Gareth Southgate will remain as England manager until after the European Championships in 2024, the Football Association has confirmed.
He had said he was “conflicted” about his future in the role after England’s quarter-final exit at the World Cup.
The 52-year-old, who was appointed in 2016, led the Three Lions to the World Cup semi-finals in 2018 and a first Euros final in 2021.
His current contract is due to expire in December 2024.
“We are delighted to confirm that Gareth Southgate is continuing as England manager and will lead our Euro 2024 campaign,” said FA chief executive Mark Bullingham.
“Gareth and Steve Holland [assistant manager] have always had our full support, and our planning for the Euros starts now.”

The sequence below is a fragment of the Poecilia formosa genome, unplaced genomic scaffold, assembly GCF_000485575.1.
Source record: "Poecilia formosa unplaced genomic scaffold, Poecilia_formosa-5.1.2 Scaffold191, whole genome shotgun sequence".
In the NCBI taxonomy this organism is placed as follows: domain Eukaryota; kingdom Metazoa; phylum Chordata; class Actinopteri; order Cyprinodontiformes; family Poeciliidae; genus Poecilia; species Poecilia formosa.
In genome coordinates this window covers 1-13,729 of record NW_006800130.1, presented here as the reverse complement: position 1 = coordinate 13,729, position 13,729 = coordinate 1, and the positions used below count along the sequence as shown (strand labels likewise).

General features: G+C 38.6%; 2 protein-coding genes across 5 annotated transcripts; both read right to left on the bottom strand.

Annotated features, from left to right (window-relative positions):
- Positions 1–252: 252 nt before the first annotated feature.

Southgate officially became England boss in November 2016 after a two-month spell as caretaker manager following Sam Allardyce’s departure.
The former defender, who made 57 appearances for England, became the fourth permanent manager of the national team in as many years.
In the six years since, he has brought great stability to the England camp, building a strongly bonded unit of players off the pitch and a team seen as serious contenders for major trophies on it.
Southgate has won 49 of his 81 games in charge so far, losing 14. But his record of winning six knockout games in major tournaments as Three Lions boss is the same number as England had won in the 48 years before he took the helm.
But despite the growing expectation put on his team, Southgate is yet to deliver the silverware so longed for.